In Search of an Epitaph is a work of alternate history in which the Japanese occupation of Korea continues to the present. While the alternate history motif may not be the essential, definitive element of science fiction, this type of work occupies an important place in the genealogy of science fiction. Major works of sci-fi that also use alternate histories include Ward Moore's 1953 work Bring the Jubilee in which the Confederacy wins the American Civil War, Philip K. Dick's 1962 work The Man in the High Castle in which Germany and Japan win World War II, and Harry Harrison's 1972 work A Transatlantic Tunnel, Hurrah! in which the United States is never founded due to George Washington's premature death. In Search of an Epitaph was a result of Bok’s interest in Western science fiction, which he must have been seeking and reading on his own.
"One who has never been a slave cannot know what it means to have been a slave. The experience of being colonized is a shadow cast upon the soul of a nation. It is a shadow that can never be undone," Koh writes in In Search of an Epitaph.
In reality, Korea was colonized by imperialist Japan in 1910 and was liberated in 1945 at the end of the Second World War. In 1961, the military dictatorship began systematically suppressing political dissidence even though the democratic movement continued in opposition to the regime. In In Search of an Epitaph, Korea in 1987 is still a Japanese colony. Koreans have completely forgotten their own history and language and live as second class citizens who are systematically discriminated against by the Japanese. The Japanese Empire has been ruled by the military since 1960 in order to maintain colonial control efficiently. Kinoshita Hideo, a Korean, is a poet who has a day job in a large corporation. As he becomes more and more interested in the Korean language and its literature, he is accused of subversion by the Japanese government. Ultimately, he ends up killing a Japanese military officer and flees to Shanghai where there is a Korean government in exile.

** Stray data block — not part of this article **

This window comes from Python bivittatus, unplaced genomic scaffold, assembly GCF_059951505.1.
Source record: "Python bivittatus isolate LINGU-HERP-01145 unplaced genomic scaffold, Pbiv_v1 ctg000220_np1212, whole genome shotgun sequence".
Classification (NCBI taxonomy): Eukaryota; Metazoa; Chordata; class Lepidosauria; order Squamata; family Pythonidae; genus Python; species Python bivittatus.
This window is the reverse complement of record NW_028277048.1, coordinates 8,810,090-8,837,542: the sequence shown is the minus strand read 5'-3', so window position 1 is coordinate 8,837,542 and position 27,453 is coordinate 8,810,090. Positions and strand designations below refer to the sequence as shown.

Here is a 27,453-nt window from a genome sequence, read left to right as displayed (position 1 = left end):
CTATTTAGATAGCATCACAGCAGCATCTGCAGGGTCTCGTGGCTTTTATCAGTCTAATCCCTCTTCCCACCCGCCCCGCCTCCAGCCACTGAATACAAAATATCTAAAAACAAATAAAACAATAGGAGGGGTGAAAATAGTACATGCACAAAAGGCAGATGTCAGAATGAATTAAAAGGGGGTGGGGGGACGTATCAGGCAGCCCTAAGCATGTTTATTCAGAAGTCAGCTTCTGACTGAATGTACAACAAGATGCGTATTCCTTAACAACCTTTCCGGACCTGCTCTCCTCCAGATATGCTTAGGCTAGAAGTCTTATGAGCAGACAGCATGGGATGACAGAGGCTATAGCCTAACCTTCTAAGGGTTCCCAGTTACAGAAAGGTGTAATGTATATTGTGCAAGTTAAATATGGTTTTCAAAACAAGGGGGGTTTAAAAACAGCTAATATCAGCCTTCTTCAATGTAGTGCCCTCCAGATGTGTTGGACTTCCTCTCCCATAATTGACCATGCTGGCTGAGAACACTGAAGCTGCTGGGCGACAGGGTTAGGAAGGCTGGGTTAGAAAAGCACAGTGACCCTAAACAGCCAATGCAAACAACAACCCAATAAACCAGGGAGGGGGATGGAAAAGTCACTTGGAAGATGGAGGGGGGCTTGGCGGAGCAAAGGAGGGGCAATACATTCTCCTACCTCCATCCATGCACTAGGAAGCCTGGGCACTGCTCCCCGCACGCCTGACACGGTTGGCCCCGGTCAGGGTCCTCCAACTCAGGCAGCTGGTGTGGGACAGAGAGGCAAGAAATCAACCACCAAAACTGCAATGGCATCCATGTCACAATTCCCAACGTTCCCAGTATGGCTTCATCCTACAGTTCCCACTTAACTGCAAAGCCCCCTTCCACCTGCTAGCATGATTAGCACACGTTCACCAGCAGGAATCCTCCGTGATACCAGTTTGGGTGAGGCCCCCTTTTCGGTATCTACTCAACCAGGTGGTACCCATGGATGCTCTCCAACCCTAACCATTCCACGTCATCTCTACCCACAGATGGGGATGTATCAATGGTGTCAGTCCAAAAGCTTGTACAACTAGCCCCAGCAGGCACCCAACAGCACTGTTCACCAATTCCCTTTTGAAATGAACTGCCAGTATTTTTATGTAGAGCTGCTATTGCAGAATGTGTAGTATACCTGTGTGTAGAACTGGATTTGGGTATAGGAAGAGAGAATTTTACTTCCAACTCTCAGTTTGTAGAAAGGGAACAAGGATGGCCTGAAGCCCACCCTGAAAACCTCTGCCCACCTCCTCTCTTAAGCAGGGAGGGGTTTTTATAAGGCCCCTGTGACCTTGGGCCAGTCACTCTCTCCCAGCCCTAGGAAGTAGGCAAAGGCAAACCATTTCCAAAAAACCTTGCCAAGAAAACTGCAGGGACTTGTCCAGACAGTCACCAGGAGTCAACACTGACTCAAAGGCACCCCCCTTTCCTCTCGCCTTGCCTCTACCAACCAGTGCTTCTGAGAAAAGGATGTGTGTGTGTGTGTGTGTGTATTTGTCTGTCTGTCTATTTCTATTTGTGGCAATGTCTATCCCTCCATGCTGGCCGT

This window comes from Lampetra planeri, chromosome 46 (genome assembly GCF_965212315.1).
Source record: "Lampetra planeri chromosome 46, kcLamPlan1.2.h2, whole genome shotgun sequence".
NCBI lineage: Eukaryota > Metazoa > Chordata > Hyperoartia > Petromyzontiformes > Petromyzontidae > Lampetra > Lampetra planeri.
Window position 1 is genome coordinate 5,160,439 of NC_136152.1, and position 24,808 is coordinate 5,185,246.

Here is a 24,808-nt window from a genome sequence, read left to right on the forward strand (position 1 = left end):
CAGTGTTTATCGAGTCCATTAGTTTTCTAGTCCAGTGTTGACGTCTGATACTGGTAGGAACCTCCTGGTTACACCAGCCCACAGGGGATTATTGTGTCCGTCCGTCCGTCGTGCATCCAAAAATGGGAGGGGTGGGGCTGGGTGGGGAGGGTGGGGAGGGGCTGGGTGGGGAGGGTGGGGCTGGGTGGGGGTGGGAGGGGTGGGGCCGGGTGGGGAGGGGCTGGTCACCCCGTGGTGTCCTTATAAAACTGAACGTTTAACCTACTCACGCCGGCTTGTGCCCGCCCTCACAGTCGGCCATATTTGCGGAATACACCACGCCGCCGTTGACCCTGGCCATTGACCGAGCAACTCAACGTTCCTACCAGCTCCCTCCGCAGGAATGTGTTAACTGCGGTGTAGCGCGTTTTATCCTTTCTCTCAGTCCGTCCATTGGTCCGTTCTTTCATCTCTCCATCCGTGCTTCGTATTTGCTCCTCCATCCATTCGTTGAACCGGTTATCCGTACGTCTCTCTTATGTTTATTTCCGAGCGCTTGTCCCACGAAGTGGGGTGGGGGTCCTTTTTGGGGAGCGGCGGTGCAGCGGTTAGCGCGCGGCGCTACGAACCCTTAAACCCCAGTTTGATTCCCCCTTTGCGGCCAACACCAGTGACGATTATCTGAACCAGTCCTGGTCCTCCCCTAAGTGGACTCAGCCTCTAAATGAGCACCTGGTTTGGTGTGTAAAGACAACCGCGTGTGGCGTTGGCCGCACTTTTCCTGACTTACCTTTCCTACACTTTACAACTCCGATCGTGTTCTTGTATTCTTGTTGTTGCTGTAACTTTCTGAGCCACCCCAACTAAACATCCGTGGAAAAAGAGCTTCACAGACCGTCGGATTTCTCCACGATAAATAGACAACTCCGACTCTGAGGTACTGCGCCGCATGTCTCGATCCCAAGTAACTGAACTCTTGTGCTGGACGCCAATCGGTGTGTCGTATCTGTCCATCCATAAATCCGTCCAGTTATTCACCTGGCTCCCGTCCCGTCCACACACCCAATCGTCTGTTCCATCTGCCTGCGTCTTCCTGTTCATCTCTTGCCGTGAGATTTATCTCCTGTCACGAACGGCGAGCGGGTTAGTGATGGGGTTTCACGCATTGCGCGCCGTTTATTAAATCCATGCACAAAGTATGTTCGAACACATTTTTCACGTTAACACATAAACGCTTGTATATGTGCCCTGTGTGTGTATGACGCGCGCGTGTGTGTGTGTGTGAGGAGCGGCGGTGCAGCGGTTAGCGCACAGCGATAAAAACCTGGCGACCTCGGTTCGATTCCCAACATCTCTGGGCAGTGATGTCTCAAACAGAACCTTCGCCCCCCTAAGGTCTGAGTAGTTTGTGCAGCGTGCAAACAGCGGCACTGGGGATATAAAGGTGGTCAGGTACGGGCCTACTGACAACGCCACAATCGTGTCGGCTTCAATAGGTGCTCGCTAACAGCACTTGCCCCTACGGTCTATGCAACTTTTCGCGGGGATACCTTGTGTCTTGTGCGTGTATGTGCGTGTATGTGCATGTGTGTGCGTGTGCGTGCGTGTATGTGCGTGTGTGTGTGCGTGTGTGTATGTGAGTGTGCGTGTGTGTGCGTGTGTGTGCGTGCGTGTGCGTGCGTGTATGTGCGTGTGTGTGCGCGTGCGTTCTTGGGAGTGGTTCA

What is he in search of? The name that will be engraved on his gravestone. More bluntly, the poet is searching for the freedom to choose which of his two names will be on his epitaph: Kinoshita Hideo, his Japanese name, or Park Young-se, his Korean name.
"Freedom and colony are two mutually exclusive ideas. If the people of Joseon are not afforded true freedom, if Joseon becomes a country like the current Japan, the people of Joseon, naturally, must continue their fight for freedom...”
In Search of an Epitaph problematizes two conditions. One has to do with coloniality and the other, with political dictatorship. Bok thinks of coloniality and dictatorship not as separate issues, but as one integrated problem. What is the ideological orientation that can simultaneously overcome the colonial condition and political dictatorship? In answering this question, Bok's thoughts bypass nationalism to arrive at the ideology of freedom because coloniality and political dictatorship cannot coexist with freedom. In other words, In Search of an Epitaph is a work of science fiction that thinks postcolonialism and democracy are all together.
A Chilling Post-human Nightmare:
The Pacific Continental Express
By the end of the 1980s, personal computers were widely available in Korea. In the early 1990s, many had joined the Bulletin Board System (BBS), which required phone lines to be connected to a computer through a modem, thus providing a new means of communication. In Korea, the popularity of BBS contributed enormously to Korean cultural history. Various databases were built, containing all kinds of information about non-mainstream cultures and communities, including science fiction and horror movies. People with different cultural preferences were able to exchange information and share mutual cultural convictions. BBS in a Korean context takes on a very important significance in its cultural history. Through the dynamic process of reading what was already written and contributing one’s opinion to the digital bulletin boards, people became engaged, and a phenomenon occurred; active readers became potential writers. While this cultural current tended to converge on the Internet after the mid-90s, in Korea, BBS was the digital cradle for subcultures and the technological foundation that made the tribalization of taste possible. Djuna was one such writer, born from an environment of digital media.
"I picked that name as my ID because I was reading Djuna Barnes at the time," said the elusive Dijuna.